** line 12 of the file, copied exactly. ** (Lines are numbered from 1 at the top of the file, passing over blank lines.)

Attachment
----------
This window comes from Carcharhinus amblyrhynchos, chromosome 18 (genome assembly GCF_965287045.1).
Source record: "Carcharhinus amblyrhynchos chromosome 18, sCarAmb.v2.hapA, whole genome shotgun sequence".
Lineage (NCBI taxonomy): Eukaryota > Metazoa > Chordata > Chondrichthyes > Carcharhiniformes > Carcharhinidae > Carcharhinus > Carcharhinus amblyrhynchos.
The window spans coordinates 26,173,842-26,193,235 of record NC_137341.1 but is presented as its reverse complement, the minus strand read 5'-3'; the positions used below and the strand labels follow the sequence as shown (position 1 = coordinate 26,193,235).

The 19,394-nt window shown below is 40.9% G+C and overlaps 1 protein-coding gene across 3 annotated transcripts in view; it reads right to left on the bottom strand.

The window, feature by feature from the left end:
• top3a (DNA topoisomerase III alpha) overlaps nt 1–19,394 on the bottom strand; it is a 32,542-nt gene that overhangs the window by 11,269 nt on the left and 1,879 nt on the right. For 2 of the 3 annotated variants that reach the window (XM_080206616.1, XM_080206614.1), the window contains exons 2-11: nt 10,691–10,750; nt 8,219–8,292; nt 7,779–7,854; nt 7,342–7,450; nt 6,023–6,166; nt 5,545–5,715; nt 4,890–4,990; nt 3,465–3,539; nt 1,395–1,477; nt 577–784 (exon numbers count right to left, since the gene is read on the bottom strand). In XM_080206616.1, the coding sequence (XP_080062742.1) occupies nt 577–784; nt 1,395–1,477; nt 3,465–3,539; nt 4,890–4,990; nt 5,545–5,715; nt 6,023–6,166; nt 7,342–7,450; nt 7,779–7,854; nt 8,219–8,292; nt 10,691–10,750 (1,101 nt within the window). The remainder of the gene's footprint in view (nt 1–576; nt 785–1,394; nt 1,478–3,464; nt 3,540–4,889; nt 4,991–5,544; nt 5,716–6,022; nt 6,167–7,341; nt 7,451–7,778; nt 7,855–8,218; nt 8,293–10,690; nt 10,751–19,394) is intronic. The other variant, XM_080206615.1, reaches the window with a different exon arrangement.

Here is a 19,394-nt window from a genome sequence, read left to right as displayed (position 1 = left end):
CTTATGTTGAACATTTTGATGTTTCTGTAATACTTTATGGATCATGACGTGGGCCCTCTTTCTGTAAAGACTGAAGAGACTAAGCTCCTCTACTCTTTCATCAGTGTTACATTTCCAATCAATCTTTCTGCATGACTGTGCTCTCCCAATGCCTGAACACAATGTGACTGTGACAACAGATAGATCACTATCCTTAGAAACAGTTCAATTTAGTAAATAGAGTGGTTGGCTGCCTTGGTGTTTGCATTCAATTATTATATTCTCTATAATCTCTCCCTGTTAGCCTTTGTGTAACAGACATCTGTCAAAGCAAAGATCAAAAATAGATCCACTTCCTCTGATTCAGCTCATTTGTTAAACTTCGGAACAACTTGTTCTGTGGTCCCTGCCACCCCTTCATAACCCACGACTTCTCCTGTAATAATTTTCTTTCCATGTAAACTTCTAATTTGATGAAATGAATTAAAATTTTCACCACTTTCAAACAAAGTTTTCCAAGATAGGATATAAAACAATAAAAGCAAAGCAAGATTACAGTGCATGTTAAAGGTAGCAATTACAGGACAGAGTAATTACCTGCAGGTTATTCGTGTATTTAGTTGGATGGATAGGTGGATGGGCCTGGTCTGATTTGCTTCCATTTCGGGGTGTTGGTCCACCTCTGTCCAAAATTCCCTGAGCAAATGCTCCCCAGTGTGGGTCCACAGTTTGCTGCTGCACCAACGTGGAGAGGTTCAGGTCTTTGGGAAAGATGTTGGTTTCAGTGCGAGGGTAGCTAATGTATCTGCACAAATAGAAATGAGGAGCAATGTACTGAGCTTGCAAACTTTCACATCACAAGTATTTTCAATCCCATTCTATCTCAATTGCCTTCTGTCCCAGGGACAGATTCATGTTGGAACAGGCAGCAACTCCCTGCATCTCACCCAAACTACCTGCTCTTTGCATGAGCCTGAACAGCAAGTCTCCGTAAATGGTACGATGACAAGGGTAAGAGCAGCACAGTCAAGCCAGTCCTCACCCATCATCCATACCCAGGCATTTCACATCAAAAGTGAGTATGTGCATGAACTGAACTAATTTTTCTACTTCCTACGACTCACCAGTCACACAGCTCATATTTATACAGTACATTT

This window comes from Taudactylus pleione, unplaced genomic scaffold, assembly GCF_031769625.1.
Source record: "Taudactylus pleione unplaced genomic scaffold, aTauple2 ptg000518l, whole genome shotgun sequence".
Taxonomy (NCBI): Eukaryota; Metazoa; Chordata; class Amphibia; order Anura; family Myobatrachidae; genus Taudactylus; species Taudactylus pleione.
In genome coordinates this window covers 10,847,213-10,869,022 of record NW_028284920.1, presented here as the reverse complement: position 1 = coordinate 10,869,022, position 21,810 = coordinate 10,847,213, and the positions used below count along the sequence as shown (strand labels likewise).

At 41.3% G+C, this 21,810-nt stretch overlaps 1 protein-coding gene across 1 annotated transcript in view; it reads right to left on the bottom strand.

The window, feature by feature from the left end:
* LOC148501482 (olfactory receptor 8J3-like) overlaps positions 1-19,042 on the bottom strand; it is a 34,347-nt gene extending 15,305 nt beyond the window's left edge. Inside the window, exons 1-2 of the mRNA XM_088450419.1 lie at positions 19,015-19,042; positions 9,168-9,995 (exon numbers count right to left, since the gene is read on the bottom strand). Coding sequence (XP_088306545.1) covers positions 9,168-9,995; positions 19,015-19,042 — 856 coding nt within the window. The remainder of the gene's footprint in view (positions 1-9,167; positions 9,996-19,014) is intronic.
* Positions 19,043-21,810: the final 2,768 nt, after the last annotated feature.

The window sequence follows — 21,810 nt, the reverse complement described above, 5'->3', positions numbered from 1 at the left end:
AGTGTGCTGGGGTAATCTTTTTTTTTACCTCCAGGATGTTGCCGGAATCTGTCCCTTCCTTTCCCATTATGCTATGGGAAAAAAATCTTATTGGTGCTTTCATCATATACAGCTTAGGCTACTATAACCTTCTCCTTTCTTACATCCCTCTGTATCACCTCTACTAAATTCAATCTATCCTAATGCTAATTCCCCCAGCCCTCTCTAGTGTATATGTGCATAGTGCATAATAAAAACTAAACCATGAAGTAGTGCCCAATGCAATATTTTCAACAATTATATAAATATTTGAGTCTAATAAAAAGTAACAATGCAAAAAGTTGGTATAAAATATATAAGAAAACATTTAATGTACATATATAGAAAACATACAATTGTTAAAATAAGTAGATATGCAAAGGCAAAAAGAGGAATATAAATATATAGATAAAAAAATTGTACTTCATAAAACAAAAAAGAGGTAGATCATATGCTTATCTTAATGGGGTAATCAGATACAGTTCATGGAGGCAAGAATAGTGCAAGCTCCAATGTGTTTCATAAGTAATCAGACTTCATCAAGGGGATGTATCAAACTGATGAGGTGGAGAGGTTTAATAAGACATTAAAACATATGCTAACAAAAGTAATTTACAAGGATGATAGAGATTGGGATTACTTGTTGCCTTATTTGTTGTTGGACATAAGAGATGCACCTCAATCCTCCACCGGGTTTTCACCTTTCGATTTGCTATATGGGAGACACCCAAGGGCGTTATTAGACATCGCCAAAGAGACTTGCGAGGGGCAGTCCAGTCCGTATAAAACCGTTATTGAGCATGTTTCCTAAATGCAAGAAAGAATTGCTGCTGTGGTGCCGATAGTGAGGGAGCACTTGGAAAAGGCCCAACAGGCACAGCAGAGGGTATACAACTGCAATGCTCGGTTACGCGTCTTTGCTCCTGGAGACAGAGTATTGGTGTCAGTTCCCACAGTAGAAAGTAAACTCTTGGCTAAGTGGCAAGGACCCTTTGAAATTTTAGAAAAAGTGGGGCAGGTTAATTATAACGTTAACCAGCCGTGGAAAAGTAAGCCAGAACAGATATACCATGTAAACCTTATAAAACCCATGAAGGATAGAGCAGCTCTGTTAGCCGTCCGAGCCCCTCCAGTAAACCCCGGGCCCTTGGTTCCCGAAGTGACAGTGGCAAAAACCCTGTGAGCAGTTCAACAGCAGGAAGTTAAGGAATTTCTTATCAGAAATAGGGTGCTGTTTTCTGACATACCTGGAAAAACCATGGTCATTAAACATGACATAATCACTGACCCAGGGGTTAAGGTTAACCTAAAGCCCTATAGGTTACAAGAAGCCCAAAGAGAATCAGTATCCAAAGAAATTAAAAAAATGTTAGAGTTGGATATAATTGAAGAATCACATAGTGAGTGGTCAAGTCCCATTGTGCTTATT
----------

Taxonomy (NCBI): Eukaryota; Metazoa; Chordata; class Amphibia; order Anura; family Myobatrachidae; genus Taudactylus; species Taudactylus pleione.